One of the most frustrating problems in the efforts to end marijuana prohibition has long been the distrust of freedom and the pretense that we are somehow “boldly going where no politicians have ever gone before.”
Specifically, marijuana has been sold over-the-counter to anyone over 18 for decades in the Netherlands (not just in Amsterdam). It also allows for on-premise consumption. And with almost no regulations, except NO HARD DRUGS. And essentially no problems. (Except on the still banned supply.)
However, when Nevada legalized recreational sales, even Las Vegas did not initially license on-premise consumption because they were unsure how it might work and what the consequences might be.
In states where the politicians and the police distrust the people even more, the regulations have been even more absurd. For example, Ohio’s new medical marijuana laws (and some other states) do not allow the sale of marijuana to be smoked by patients, because the prohibitionist party line is that “NO MEDICINE IS SMOKED.”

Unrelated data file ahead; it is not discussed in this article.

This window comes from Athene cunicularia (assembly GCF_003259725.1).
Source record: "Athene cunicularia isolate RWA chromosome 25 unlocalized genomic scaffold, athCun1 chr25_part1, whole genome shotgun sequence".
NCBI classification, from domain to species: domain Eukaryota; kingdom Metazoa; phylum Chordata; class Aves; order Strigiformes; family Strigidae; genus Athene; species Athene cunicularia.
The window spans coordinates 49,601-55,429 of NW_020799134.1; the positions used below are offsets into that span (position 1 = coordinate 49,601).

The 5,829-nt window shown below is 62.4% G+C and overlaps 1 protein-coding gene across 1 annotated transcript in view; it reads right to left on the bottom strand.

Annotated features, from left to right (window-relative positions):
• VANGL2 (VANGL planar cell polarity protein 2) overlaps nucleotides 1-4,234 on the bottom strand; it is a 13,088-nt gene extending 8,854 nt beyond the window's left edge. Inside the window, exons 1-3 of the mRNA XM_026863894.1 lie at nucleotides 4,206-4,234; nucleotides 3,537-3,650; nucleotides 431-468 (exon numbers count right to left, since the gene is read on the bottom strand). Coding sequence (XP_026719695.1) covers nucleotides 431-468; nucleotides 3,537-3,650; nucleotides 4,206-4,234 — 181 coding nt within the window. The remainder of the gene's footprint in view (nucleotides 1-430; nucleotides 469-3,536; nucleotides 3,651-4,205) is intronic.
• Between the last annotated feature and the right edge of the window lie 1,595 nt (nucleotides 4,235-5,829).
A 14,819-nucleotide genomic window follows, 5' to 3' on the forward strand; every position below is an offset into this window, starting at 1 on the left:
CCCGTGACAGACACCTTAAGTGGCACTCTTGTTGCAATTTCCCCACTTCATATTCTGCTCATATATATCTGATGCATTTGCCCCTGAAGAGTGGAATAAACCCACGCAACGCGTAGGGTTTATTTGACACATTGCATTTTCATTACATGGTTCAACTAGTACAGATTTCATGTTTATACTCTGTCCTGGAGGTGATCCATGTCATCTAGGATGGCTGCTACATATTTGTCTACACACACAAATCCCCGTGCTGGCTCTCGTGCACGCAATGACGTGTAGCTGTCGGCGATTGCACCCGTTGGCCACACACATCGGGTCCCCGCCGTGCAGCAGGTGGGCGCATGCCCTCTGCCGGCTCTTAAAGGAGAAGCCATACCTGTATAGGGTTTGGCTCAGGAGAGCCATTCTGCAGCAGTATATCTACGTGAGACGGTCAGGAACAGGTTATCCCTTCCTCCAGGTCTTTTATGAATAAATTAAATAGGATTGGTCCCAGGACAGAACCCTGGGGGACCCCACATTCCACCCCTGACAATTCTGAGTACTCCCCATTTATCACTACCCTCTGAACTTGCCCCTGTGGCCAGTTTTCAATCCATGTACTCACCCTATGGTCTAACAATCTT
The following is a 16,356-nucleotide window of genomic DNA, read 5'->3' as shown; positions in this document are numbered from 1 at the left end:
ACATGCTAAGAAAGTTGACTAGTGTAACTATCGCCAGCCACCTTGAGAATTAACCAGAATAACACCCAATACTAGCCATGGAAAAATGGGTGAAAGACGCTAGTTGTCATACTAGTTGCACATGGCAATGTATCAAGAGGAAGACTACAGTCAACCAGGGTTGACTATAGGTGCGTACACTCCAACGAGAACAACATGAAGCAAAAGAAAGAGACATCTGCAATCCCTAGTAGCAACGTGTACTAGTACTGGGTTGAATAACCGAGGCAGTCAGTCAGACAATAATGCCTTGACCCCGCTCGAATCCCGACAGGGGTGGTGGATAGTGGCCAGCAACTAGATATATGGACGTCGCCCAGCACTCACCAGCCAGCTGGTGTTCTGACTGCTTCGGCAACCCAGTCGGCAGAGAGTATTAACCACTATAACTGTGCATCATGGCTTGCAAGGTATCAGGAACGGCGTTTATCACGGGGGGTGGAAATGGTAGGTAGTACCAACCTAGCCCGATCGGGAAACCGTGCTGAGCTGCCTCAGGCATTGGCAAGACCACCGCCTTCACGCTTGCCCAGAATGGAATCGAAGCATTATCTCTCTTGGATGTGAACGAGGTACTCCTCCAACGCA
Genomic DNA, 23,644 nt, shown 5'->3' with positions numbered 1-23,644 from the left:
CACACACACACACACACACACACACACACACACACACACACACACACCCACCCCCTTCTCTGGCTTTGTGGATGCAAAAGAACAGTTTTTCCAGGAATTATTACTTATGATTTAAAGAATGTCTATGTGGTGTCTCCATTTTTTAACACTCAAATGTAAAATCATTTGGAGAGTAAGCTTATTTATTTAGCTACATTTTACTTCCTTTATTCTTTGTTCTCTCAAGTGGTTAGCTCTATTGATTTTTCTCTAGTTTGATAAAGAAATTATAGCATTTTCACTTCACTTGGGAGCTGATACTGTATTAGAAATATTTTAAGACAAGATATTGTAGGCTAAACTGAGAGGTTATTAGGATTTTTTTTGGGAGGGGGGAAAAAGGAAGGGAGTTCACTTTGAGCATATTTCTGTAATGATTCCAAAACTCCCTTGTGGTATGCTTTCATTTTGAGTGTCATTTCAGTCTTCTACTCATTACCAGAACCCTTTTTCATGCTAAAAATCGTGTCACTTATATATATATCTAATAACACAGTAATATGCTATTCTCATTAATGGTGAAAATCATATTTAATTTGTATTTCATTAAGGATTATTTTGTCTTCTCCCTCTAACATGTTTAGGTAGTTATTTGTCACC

That is the result of the Institute of Medicine’s study paid for by the Drug Czar’s office in 1999 that concluded that marijuana was as safe or safer than most medicines, except for the risks inherent in smoking anything. That point was seized as propaganda by the Drug Czar who ignored everything else. So 20 years later when Ohio voted to stop arresting the sick and dying, they included the Czar’s propaganda without having ever read — or even heard about — his propaganda.
See: Cannabis in Ohio
In Pennsylvania, regulations and taxes make medical marijuana much more expensive than in most other states.